Is it OK for me to consume more than 20 percent of my calories in the form of saturated fat?
Absolutely, although you would really have to work at it because protein-rich foods that are high in saturated fat, such as bacon, sausage, butter, cream, the skin on poultry and the fat in red meat, fill you up pretty quickly, which means that your appetite for them is self-limiting. But this is actually beside the point. Whether you end up with 15 percent of your calories as saturated fat—or even 20 or 25 percent—you’re fine as long as you’re also following the rules of the ANA, which include controlling your carbs. There is no scientific research showing that consuming fat, saturated or otherwise, is bad for you in the context of a controlled-carbohydrate lifestyle. Indeed, as most of our followers are now aware, independent studies on the ANA released in the past two years have repeatedly confirmed that Atkins offers a hearty-healthy lifestyle. In fact, one-third of the fat in beef is stearic acid, which has been found to have a neutral or cholesterol-lowering effect.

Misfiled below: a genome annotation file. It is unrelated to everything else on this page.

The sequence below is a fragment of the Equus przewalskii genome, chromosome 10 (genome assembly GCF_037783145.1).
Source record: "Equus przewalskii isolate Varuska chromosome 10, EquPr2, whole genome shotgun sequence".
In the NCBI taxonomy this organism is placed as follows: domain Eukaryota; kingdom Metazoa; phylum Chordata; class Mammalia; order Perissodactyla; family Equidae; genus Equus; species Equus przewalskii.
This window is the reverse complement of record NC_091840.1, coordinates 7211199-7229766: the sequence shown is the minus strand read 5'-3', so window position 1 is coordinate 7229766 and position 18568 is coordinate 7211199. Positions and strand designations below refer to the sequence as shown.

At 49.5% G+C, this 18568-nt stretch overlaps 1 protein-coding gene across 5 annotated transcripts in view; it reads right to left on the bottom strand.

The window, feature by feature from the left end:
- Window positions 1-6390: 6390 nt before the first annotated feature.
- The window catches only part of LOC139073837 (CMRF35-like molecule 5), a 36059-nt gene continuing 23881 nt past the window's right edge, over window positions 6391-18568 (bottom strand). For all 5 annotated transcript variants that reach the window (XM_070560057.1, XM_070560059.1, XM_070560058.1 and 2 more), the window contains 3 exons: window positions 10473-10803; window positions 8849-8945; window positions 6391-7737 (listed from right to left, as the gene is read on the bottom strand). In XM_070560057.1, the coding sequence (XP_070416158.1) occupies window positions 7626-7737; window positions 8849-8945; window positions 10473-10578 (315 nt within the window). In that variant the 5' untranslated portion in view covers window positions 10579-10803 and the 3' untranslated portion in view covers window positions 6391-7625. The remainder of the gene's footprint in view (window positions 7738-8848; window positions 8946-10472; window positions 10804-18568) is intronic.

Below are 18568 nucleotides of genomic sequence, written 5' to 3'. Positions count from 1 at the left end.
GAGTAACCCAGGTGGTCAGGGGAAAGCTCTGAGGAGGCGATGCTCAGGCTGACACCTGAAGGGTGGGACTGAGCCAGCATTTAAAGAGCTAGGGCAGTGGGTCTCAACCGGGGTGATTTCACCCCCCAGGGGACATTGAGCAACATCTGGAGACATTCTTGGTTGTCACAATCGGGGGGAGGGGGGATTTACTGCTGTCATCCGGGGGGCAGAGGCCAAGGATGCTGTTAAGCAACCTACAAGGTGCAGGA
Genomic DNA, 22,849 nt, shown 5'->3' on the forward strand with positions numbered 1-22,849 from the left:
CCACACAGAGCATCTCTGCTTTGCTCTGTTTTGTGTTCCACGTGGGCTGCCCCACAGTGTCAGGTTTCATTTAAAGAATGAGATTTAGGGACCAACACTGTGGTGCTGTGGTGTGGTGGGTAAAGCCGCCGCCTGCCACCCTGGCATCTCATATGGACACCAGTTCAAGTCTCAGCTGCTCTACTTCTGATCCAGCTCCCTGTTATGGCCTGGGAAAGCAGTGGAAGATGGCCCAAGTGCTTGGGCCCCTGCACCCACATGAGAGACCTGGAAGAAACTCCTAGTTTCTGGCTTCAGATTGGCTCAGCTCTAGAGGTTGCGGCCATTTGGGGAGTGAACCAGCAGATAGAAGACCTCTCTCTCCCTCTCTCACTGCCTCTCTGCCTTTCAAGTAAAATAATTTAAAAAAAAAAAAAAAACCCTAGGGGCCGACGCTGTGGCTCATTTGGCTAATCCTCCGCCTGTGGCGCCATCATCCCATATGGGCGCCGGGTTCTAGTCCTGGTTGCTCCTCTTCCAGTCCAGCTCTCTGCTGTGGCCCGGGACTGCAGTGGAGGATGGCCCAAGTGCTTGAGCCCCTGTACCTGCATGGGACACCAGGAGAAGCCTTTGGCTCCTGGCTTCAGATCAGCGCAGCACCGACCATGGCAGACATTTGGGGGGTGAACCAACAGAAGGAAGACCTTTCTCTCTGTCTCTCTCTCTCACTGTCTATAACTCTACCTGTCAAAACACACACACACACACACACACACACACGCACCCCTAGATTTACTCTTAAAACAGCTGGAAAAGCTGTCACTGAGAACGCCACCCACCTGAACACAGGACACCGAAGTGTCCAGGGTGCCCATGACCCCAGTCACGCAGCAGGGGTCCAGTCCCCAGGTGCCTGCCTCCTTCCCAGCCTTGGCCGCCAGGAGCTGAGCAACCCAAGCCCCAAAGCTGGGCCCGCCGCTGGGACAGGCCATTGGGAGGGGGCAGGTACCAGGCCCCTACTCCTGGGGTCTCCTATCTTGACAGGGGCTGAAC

If I control my carbs, can I eat as much as I want on Atkins?
Hunger is a no-no on Atkins. Dr. Atkins always encouraged people to eat until they were full but not stuffed and to have a low-carb snack if they were hungry between meals. The best way to avoid overeating is to never allow yourself to get too hungry. The statement “You never have to go hungry” means being able to respond to hunger cues, but it has never been a license to gorge. The media has delighted in depicting the ANA as a program that allows people to eat a pound of bacon and a dozen eggs for breakfast. This is a distortion of the Atkins message.
I thought Dr. Atkins said you could eat as much red meat as you wanted. Is this untrue?
A misunderstanding of Dr. Atkins’ original recommendations has caused some confusion. With its gift for instant simplification, the media has always tended to refer to Atkins as the “red-meat diet.” Yet anyone who has actually read Dr. Atkins’ books knows that he emphasized consuming a variety of healthy protein foods. Chicken and fish get just as much attention as steak or lamb chops in Dr. Atkins’ New Diet Revolution, Atkins for Life and The Atkins Essentials. Indeed, you need only skim these books to discover that Dr. Atkins’ enthusiasm for vegetables was red hot. The recipes in these books and on www.atkins.com
reinforce the importance of variety.